A Big Boy could generate a maximum of 6,290 drawbar horsepower. The Big Boys were the only locomotives to have the 4-8-8-4 wheel arrangement in the Whyte notation, combining two sets of eight driving wheels with both a four-wheel leading truck for stability entering curves and a four-wheel trailing truck to support the large firebox.
The Big Boys were specifically designed to meet the need to pull a 3,600 short ton (3300 metric ton) freight train over the long 1.14% grade of the Wasatch Mountains in Utah and Wyoming. Helpers were needed for this grade at the time. Adding and removing helpers from a train slowed down the movement of trains. For such locomotives to be worthwhile, they had to be faster and more powerful than the slow mountain luggers like the earlier compound 2-8-8-0s and 2-8-8-2s UP tried after World War I. To avoid locomotive changes, the new class would need to pull long trains at sustained speed — 60 mph (100 km/h) — once past the mountain grades.
The Big Boy locomotive was articulated, per the Mallet locomotive design, but used simple (single) rather than double expansion, unlike the original Mallet design.
The Big Boys were designed for stability at 80 mph (130 km/h), so they were built with a heavy margin of reliability and safety, as they normally operated well below that speed in freight service. Optimal horsepower was achieved at about 35 mph; optimal tractive effort, at about 10 mph. Few previous articulated locomotives were capable of such speed, as were UP's earlier Challenger 4-6-6-4s. In many respects the Big Boy could be regarded as a longer, heavier and more powerful Challenger.
In total, 25 Big Boys were built, in two groups of ten and five locomotives. All were coal burning, with large grates to burn low quality Wyoming coal from mines owned by the railroad. One locomotive, #4005, was experimentally converted to oil burning. Unlike experience with the Challenger types, this change was not successful and the locomotive soon reverted to coal. The cited reason for this failure was the use of a single burner, which, with the Big Boy's larger firebox, created unsatisfactory and uneven heating. It is unknown why multiple burners were not employed, though with dieselization in full swing after 1945 the company probably lost interest in further development of steam.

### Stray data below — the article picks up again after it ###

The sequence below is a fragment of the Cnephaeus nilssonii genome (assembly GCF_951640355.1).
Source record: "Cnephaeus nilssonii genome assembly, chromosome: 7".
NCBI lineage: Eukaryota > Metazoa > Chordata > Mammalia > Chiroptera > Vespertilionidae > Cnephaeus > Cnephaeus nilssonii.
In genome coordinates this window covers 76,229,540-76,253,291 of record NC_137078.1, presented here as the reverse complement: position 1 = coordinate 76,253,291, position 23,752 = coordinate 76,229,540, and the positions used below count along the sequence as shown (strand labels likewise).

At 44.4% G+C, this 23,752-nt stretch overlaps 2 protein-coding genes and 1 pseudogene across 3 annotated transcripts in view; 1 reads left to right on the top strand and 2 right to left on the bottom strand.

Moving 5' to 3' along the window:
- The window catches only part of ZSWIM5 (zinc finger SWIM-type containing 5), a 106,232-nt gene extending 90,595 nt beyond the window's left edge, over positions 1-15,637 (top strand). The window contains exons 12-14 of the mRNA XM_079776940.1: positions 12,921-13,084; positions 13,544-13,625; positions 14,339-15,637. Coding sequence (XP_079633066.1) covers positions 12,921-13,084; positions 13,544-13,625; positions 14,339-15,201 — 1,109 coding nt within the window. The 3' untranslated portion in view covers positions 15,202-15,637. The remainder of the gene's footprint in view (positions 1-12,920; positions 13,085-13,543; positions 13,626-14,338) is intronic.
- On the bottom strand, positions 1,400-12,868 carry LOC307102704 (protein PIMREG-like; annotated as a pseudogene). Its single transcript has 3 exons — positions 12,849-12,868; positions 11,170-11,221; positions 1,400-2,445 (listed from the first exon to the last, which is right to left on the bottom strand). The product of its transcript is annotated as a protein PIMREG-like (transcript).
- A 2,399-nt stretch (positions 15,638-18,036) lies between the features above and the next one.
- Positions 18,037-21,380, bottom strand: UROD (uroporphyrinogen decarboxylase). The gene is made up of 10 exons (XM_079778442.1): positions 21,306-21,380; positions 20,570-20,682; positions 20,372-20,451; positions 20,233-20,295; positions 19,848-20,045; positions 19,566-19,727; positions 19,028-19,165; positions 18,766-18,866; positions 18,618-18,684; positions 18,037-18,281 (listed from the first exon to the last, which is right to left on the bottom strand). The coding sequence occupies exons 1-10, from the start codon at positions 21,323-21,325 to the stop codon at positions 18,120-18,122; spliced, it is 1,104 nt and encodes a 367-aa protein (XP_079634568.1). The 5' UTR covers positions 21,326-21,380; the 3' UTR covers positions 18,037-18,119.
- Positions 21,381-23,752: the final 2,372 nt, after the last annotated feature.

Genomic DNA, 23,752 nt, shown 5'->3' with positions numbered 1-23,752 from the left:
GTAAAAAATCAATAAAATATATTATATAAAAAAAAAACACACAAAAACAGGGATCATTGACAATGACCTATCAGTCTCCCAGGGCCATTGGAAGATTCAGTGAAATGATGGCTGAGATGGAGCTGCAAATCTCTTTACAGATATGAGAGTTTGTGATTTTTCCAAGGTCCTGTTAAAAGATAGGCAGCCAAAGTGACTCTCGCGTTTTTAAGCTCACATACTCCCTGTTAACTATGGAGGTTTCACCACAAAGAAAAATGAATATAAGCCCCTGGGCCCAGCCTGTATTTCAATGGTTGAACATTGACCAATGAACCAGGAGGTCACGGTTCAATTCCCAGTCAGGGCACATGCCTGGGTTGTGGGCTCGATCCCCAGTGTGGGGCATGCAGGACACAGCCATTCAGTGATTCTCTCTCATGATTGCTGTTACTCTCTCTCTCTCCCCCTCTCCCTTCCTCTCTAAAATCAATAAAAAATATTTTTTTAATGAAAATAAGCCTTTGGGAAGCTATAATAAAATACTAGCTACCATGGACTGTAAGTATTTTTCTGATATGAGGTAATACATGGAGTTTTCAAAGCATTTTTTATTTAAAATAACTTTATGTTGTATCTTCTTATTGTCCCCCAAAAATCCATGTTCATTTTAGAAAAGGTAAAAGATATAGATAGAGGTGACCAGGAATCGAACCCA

The Big Boys rendered important service in the Second World War, especially since they proved so easy to fire that even a novice could do a fair job. Since many new men who were unsuited to combat service or exempted were hired by the railroads to replace crewmen who had gone to war, this proved advantageous. During the war, after German agents filed reports that the Americans had giant steam engines that were moving huge trains full of vital war material over steep mountain grades at high speed, their reports were dismissed as "impossible". Their performance in moving a huge volume of war material throughout WWII was repeatedly cited and the Big Boys are generally acclaimed as having made a huge contribution to the war effort.
Postwar increases in the price of both coal and labour and the efficiency of diesel-electric and gas-turbine motive power foretold a limited life for the Big Boys, but they were among the last steam locomotives taken out of service. The last revenue train hauled by a Big Boy was in July 1959, the last run ending early in the morning of July 21st. Most were stored operational until 1961, and four remained in operational condition at Green River, Wyoming until 1962. Their duties were gradually taken over by diesels and turbines.